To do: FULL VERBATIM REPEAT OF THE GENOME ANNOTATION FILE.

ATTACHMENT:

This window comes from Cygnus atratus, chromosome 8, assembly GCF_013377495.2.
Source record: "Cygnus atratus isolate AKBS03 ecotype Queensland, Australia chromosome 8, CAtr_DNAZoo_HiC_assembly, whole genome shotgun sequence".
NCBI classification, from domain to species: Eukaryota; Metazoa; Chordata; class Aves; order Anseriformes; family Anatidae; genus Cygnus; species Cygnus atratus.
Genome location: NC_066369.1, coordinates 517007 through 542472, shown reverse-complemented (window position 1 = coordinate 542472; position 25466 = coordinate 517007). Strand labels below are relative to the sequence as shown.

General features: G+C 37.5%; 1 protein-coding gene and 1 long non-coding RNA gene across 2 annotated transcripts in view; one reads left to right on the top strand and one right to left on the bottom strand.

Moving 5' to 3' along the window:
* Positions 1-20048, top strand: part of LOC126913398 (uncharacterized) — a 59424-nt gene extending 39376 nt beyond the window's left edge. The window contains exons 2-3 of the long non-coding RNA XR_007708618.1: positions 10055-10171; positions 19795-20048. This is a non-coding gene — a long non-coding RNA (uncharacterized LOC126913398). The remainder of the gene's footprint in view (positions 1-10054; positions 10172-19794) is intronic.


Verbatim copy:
This window comes from Cygnus atratus, chromosome 8, assembly GCF_013377495.2.
Source record: "Cygnus atratus isolate AKBS03 ecotype Queensland, Australia chromosome 8, CAtr_DNAZoo_HiC_assembly, whole genome shotgun sequence".
NCBI classification, from domain to species: Eukaryota; Metazoa; Chordata; class Aves; order Anseriformes; family Anatidae; genus Cygnus; species Cygnus atratus.
Genome location: NC_066369.1, coordinates 517007 through 542472, shown reverse-complemented (window position 1 = coordinate 542472; position 25466 = coordinate 517007). Strand labels below are relative to the sequence as shown.

General features: G+C 37.5%; 1 protein-coding gene and 1 long non-coding RNA gene across 2 annotated transcripts in view; one reads left to right on the top strand and one right to left on the bottom strand.

Moving 5' to 3' along the window:
* Positions 1-20048, top strand: part of LOC126913398 (uncharacterized) — a 59424-nt gene extending 39376 nt beyond the window's left edge. The window contains exons 2-3 of the long non-coding RNA XR_007708618.1: positions 10055-10171; positions 19795-20048. This is a non-coding gene — a long non-coding RNA (uncharacterized LOC126913398). The remainder of the gene's footprint in view (positions 1-10054; positions 10172-19794) is intronic.